The Hippocratic Oath requires doctors to always pursue health and, I gather, adopt an illegible scrawl. Politicians, ambassadors, and presidents take an oath before taking office. Though I am pretty sure that the whole part about upholding the constitution blew right over the eight-second attention span of the Pol Pot wannabe who currently naps in the Oval Office, but still, there’s an oath. Even we English teachers take an oath before we are allowed to wield verbs and nouns to the general public. I’d tell you, but it’s secret and the grammar is too confusing, and, ironically, there’s a typo in it.

I have no idea what kind of a credo barbers have to take before being allowed to cut another person’s hair, but it’s clear they have one. I’m guessing the oath involves always having a jar of blue sanitation water on hand, as well as a stack of magazines from the 1980s. It must outline having to follow a strict line of ethics, disallowing the barber from taking out personal revenge on a person’s head. Now I know that you are remembering a hideous haircut, perhaps a woman with spiked cobalt blue highlights and you’re wondering “Wait. If there’s an oath, that means this person requested that on purpose?”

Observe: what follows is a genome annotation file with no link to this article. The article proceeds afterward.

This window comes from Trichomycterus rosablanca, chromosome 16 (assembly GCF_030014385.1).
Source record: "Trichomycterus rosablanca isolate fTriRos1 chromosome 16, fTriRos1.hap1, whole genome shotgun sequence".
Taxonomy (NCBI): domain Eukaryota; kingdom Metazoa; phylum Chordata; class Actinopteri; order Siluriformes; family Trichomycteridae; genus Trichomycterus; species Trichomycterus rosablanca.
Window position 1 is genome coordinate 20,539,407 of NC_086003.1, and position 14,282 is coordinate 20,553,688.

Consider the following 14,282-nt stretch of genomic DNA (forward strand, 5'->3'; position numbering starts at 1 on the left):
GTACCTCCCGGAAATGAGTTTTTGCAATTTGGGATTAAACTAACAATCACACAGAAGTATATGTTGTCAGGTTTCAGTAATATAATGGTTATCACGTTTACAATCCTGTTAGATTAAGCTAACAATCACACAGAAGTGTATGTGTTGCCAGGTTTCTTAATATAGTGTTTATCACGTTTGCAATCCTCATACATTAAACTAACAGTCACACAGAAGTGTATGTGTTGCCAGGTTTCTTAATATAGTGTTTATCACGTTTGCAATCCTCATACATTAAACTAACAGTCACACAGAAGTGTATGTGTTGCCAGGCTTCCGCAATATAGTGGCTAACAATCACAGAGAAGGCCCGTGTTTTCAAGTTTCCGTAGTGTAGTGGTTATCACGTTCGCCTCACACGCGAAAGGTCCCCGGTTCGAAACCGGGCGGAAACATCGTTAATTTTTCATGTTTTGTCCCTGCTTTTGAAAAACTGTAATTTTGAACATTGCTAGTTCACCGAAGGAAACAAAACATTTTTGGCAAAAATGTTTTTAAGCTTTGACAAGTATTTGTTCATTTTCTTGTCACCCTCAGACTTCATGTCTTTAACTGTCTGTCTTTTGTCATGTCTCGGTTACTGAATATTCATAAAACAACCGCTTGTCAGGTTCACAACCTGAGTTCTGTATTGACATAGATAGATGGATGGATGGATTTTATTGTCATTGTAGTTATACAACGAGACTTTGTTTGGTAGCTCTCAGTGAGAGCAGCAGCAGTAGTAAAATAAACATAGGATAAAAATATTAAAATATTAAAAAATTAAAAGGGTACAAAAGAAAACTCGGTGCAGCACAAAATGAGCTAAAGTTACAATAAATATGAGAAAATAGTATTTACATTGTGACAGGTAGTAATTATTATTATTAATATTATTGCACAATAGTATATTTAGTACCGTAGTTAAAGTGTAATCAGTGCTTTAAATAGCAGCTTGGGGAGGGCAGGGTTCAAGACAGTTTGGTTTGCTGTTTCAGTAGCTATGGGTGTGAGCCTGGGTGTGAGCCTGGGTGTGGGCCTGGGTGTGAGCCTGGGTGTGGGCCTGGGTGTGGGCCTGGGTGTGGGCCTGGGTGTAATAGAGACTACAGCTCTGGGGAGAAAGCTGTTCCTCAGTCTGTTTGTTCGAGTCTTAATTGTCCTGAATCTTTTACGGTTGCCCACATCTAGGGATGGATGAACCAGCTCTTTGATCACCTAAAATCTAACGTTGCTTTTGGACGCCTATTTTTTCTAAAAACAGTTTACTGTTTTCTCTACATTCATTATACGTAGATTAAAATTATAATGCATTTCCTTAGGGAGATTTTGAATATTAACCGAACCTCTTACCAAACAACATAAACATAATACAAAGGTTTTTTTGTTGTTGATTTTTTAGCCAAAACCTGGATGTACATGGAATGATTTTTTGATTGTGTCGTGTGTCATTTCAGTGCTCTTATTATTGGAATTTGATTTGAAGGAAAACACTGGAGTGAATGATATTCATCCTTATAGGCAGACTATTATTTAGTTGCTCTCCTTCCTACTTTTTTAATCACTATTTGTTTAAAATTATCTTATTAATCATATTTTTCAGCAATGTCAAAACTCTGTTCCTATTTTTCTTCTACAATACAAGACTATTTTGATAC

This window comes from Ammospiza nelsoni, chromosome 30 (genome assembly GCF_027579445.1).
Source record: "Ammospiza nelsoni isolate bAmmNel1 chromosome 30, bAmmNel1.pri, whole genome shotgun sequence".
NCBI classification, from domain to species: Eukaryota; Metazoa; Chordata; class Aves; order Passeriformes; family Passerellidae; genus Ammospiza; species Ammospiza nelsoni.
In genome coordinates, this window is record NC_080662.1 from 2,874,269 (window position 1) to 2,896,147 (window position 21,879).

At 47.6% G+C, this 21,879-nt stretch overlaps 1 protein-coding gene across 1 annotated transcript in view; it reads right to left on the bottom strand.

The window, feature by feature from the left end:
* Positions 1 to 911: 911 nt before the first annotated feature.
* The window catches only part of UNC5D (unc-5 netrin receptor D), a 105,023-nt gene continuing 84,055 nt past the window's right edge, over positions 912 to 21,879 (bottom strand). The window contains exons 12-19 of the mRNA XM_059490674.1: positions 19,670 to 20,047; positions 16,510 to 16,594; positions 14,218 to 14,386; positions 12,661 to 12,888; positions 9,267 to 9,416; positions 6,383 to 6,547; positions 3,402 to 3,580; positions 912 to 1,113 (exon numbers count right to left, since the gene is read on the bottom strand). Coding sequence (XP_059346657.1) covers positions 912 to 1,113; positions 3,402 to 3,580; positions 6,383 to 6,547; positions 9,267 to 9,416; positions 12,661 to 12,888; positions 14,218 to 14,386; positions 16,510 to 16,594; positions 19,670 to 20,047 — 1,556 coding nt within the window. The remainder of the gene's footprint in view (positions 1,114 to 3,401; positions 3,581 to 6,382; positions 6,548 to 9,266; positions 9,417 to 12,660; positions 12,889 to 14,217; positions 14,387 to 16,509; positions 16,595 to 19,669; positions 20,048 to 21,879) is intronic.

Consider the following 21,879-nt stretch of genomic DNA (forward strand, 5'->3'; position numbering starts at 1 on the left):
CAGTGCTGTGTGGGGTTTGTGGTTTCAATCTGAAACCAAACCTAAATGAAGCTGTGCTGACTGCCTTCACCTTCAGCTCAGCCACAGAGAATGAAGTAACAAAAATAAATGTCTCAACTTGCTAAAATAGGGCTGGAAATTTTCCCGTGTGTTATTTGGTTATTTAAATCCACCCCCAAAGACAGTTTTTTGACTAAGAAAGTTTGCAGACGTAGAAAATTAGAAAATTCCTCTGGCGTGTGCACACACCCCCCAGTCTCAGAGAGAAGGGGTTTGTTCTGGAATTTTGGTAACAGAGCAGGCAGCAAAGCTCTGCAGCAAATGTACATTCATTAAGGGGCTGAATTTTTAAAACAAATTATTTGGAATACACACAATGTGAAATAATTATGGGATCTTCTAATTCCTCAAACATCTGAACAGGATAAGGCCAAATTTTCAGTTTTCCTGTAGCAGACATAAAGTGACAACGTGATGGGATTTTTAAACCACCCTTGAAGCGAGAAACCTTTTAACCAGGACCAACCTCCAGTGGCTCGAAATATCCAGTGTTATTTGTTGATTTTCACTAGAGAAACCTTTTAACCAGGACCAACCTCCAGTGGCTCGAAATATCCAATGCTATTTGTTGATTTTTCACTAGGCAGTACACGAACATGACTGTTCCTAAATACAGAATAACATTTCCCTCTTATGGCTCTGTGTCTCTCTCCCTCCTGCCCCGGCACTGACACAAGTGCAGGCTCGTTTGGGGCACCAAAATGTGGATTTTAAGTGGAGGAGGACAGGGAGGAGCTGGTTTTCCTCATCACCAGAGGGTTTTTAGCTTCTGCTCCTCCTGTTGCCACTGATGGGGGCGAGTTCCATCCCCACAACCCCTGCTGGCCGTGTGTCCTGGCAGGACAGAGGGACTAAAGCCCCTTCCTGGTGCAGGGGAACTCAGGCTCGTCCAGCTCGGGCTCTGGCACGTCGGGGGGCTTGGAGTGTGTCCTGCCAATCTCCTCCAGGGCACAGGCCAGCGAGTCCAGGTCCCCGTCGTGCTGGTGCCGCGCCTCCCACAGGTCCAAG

The answer is yes. Let it sink in. OK, let’s go on.

So if people aren’t tricked into bad haircuts by evil hairdressers getting back at them for a crime against her family, then that must mean that part of the barbers and hairdressers oath involves following the customer’s request to the letter and not to implicate judgment or their own will, but just to give the person the haircut they want.